open main page here



TASMANIAN OAK

Eucalyptus spp.

Eucalyptus spp.of the family Myrtaceae, including Eucalyptus delegatensis, Eucalyptus obliqua, and Eucalyptus regnans; native to Australia. Obviously, this is NOT an oak --- Early settlers to Australia found these woods to be as strong and versatile as oak, so they named them oak even though they aren't. Of course, they ALSO named them ash, and they aren't that either. All three of these species go by the names Australian oak AND Tasmanian oak plus many other names. Eucalyptus regens also grows in South Africa where it is also known as Australian mountain ash. Some of the more common names are:

Eucalyptus delegatensis = alpine ash, gum-top stringybark
Eucalyptus obliqua = browntop, messmate stringy-bark, wollybark
Eucalyptus regans = swamp gum, mountain ash, giant gumtree

Walter Troy, who contributed my own sample piece tells me that it is very representative of what the wood pretty much always looks like --- fairly bland.

my samples:


small piece of Tasmanian oak and its end grain. This was contributed to the site by Walter Troy, whom I thank for this and other contributions to the site. The color on the face grain shot has slight green tint that is not in the wood itself.


end grain closeup and END GRAIN UPDATE of the piece directly above. The closeup is a bit washed out ---the wood is darker than shown --- but the update color is correct.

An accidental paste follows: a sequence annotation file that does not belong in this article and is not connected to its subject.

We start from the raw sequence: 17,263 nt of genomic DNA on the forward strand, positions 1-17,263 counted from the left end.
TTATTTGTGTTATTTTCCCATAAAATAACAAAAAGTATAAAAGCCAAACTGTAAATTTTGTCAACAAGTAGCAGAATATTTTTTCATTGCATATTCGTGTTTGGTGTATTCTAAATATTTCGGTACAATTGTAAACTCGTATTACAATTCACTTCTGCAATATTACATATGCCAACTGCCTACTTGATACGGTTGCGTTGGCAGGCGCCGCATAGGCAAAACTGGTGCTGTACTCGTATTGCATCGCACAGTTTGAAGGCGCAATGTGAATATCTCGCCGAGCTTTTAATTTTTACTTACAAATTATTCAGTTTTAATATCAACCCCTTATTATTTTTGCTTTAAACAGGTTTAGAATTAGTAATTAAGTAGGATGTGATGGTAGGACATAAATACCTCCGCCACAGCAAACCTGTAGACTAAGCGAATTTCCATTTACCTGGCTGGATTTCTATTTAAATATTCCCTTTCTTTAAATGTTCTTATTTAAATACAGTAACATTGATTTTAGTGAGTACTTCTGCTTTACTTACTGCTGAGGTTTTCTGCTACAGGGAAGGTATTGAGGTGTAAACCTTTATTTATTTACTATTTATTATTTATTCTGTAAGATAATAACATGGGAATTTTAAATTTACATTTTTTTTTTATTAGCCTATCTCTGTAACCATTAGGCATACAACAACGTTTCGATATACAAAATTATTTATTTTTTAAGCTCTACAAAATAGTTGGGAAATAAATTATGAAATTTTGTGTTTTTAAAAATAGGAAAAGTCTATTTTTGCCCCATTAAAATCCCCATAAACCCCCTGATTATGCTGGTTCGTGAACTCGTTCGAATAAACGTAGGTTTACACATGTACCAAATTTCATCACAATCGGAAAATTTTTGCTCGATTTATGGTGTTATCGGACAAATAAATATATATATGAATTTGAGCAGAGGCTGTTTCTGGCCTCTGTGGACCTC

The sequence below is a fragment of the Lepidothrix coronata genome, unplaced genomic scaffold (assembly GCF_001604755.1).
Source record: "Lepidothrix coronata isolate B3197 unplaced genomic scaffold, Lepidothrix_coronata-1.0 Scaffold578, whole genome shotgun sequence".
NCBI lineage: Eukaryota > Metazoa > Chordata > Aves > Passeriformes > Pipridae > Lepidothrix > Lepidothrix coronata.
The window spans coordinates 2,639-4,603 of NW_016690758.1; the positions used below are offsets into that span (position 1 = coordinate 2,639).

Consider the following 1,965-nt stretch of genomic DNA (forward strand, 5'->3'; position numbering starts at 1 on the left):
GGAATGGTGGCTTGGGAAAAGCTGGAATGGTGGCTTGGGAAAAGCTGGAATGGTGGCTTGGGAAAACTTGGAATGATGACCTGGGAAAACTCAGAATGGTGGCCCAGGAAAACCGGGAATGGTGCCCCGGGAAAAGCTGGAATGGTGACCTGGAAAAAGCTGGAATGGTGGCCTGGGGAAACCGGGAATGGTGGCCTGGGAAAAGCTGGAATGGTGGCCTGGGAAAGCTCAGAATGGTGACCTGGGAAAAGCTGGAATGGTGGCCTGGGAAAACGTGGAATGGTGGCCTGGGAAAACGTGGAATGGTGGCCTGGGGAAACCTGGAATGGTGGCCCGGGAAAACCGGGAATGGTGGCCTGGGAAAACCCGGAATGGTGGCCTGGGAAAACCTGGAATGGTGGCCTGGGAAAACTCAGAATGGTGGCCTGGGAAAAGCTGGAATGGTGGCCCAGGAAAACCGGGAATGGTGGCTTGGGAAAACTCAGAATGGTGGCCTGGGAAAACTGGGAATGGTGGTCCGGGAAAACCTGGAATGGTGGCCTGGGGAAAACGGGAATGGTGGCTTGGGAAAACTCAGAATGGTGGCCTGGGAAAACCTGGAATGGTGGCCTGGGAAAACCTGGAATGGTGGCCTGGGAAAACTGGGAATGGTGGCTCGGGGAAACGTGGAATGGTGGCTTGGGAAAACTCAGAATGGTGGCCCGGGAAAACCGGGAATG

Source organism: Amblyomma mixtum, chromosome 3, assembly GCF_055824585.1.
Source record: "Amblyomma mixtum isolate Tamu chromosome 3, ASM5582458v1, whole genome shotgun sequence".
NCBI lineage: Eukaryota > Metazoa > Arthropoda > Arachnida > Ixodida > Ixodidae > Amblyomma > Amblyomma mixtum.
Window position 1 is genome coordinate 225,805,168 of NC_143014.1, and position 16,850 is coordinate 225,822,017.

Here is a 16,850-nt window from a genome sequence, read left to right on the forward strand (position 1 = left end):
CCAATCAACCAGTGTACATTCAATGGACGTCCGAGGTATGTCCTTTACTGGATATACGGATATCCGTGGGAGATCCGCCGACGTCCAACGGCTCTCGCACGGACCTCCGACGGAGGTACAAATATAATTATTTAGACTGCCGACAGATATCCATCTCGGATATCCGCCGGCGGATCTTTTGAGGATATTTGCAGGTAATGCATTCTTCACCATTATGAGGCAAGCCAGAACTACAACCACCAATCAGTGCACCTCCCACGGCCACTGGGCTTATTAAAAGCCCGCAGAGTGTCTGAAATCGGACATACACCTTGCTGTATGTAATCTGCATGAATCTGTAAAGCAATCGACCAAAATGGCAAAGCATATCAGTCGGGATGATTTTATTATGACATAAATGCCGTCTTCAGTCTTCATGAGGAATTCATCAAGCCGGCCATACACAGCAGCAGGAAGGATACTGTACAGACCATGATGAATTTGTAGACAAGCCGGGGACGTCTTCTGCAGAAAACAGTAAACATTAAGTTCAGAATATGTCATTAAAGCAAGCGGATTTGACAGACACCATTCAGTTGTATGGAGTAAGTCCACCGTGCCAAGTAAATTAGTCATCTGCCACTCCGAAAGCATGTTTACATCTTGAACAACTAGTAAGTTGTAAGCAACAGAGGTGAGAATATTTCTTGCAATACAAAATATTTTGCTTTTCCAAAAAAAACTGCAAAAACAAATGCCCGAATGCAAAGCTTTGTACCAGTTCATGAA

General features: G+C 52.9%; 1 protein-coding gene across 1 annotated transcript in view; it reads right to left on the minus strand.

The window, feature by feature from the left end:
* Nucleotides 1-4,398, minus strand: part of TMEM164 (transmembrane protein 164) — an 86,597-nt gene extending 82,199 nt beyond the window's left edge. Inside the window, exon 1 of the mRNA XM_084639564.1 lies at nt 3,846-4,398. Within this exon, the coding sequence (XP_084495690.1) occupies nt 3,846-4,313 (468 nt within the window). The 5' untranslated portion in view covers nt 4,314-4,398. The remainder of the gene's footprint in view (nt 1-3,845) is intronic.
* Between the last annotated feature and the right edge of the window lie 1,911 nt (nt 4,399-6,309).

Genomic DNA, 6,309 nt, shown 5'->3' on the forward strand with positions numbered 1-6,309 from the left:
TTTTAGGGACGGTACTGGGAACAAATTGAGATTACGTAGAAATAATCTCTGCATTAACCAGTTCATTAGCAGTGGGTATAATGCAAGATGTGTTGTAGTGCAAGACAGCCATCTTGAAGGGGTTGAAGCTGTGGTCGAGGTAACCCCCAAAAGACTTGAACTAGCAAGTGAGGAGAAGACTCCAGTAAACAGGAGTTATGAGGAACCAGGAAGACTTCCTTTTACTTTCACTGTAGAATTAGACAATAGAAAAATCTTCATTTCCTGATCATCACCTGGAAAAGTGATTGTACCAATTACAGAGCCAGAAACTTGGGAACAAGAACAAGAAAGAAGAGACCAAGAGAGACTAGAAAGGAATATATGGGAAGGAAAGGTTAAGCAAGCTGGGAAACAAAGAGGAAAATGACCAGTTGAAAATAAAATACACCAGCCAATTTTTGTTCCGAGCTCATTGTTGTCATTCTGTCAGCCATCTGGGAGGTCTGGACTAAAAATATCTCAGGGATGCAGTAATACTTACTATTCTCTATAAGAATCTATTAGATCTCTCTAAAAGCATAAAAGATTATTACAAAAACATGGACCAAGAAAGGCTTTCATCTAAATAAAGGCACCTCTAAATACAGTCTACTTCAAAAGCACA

flat cut surface closeup and quartersawn surface closeup of the piece directly above


quartersawn figured Tasmanian oak veneer --- HUGE enlargements are present. These samples were contributed to the site by David Clark whom I thank for this and other contributions to the site.


Tasmanian oak veneer, quartersawn and flat cut --- HUGE enlargements are present. These samples were contributed to the site by David Clark whom I thank for this and other contributions to the site.

web pics:


freshly milled slabs




plank with a color that looks ridiculous


scales, all from the same vendor --- I don't know if the color variations are due to the wood or the photography


curly plank


fiddleback planks


figured plank with a color that I have to conclude is just silly


burl


veneer --- the 2nd sheet looks like a burl to me but it was not listed as such


veneer sheet and closeup --- this was not listed as figured or a burl or anything out of the ordinary, but it certainly doesn't seem ordinary to me, it looks like a burl --- in fact, I've seen veneer sheets that look just like this and they were listed as eucalyptus burl


floor and stairs both are tasmanian oak


flooring


guitar back and sides listed as Tasmanian white oak, which I think is a meaningless designation (the "white") since Tasmanian oak doesn't come in red and white the way actual oak does.